|| posted on 20-4-2016 at 00:24
|I'm with you there, mary. I love the concept, but, as you say, we will be having the experience in isolation and that is not necessarily a good
|| posted on 19-4-2016 at 19:56
Works fine for me. It seems both exciting and depressing in equal measure. There is a feeling that when we do this sort of thing we have amazing
experiences but we have those experiences in increasing isolation.
|| posted on 19-4-2016 at 19:39
|FYI: Virtual Reality--The Future Is Quasi-Here NOW
For those on this board who just can't restrain themselves from getting their hands on this tech, I've copied the first several paragraphs re a
virtual reality "film festival" from today's NY Times article (04/19/16) re what's in store if they can only hold on a bit longer.
During two hours in the Virtual Arcade at the Tribeca Film Festival you can swim with whales, ride a dragon, become a rabbit, fly by Pluto and dodge
spurts of blood unleashed by a machete attack. More exciting than any of those individual experiences, however, is the sense that you’re in a room
full of possibilities and of creative people still in the early stages of figuring out what those possibilities are.
The arcade is where the festival is showcasing virtual-reality films, the still nascent art form made more accessible by a new generation of viewing
devices that turn a movie into a 360-degree experience rather than something watched on a rectangular screen. Eighteen projects are gathered in a
space at the festival hub downtown, and the sheer diversity is impressive. Especially if you’ve never watched a film in this format, it’s rather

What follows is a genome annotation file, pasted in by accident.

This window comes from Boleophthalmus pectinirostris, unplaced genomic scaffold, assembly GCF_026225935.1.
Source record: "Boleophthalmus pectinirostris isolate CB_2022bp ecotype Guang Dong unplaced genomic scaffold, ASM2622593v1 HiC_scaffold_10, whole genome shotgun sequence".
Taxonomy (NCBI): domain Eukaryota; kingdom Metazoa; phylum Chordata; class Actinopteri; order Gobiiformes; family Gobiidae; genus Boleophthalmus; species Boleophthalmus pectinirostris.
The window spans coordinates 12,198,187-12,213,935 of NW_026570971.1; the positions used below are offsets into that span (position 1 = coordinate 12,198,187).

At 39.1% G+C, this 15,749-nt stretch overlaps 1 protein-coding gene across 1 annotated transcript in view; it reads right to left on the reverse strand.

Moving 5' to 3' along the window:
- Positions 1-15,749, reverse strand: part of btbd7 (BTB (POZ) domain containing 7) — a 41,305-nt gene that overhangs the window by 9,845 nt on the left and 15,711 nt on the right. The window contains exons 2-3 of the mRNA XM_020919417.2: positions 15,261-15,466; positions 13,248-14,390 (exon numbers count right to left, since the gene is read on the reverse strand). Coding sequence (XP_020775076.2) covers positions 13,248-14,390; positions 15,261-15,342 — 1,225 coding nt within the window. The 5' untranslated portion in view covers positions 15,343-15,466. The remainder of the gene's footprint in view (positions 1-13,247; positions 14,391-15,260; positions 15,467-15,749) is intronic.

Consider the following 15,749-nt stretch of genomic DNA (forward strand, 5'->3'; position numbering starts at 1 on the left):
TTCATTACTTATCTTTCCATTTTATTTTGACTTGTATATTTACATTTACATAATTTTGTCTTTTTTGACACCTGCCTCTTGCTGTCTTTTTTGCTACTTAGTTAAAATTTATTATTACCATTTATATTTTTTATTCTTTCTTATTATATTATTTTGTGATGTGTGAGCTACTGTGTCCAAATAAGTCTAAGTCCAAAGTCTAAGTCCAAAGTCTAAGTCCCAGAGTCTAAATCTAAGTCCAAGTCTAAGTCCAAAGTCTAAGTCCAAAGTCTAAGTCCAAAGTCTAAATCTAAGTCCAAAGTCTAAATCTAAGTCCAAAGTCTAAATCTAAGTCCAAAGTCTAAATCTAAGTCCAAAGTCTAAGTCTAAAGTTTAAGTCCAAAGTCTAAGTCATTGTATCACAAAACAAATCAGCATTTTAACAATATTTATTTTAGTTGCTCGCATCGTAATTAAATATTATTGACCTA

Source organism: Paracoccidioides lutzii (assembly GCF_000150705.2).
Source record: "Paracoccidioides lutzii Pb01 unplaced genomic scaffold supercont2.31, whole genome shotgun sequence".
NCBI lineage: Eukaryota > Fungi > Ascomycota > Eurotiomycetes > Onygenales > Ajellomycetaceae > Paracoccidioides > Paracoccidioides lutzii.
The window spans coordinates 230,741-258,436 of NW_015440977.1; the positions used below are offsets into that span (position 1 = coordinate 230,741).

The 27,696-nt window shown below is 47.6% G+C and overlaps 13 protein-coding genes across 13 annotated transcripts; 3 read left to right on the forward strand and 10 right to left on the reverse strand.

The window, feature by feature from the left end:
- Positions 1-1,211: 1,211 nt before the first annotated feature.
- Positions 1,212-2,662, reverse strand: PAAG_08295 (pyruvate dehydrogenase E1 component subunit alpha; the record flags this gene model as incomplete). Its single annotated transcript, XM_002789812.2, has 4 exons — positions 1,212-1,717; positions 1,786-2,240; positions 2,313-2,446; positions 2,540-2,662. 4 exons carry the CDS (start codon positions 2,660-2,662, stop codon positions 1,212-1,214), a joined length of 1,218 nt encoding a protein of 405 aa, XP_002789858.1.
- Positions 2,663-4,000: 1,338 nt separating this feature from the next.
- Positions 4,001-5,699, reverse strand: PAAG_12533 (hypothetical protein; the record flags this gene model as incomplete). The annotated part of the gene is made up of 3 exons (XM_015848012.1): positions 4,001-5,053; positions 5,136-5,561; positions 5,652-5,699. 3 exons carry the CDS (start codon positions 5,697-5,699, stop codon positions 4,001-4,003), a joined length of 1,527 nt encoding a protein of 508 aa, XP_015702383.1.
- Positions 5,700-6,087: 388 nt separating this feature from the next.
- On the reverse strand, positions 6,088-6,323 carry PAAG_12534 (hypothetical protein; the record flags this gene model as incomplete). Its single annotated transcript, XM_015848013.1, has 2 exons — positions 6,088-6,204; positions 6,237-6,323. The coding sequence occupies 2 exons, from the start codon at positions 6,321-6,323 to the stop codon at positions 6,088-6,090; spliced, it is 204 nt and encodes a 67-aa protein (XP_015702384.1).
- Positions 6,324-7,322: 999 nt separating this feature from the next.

mind-blowing. But you may need a neck massage afterward from looking up, down and all around.
Two animated films, “Allumette” from Penrose Studios and “Invasion!” from Baobab Studios, are the crowd-pleasers, each a brief but delightful
toe-dip into immersive viewing.
......A few explore the possibilities of interactivity, giving the viewer a role in the experience. “Dragonflight” (Blackthorn Media) allows you
to climb on a dragon’s back for a fly-about; hand controllers let you scorch the landscape with fireballs if you feel the need.....
Me Here: it appears that personal fantasy "dreams" will have to do (fill the bill-as the only realistic viable alternative) in the near term.
The entire article (with other juicy tidbits re what it's like [as well as how it's done] to immerse oneself in these VR "films") is likely only
to be available to subscribers of the NY Times but I suppose it's possible that there are readers out on the web that has Times' articles (try
"Tribeca Film Festival Virtual Arcade" for the search words). Sweet Dreams--Have A Good Sleep!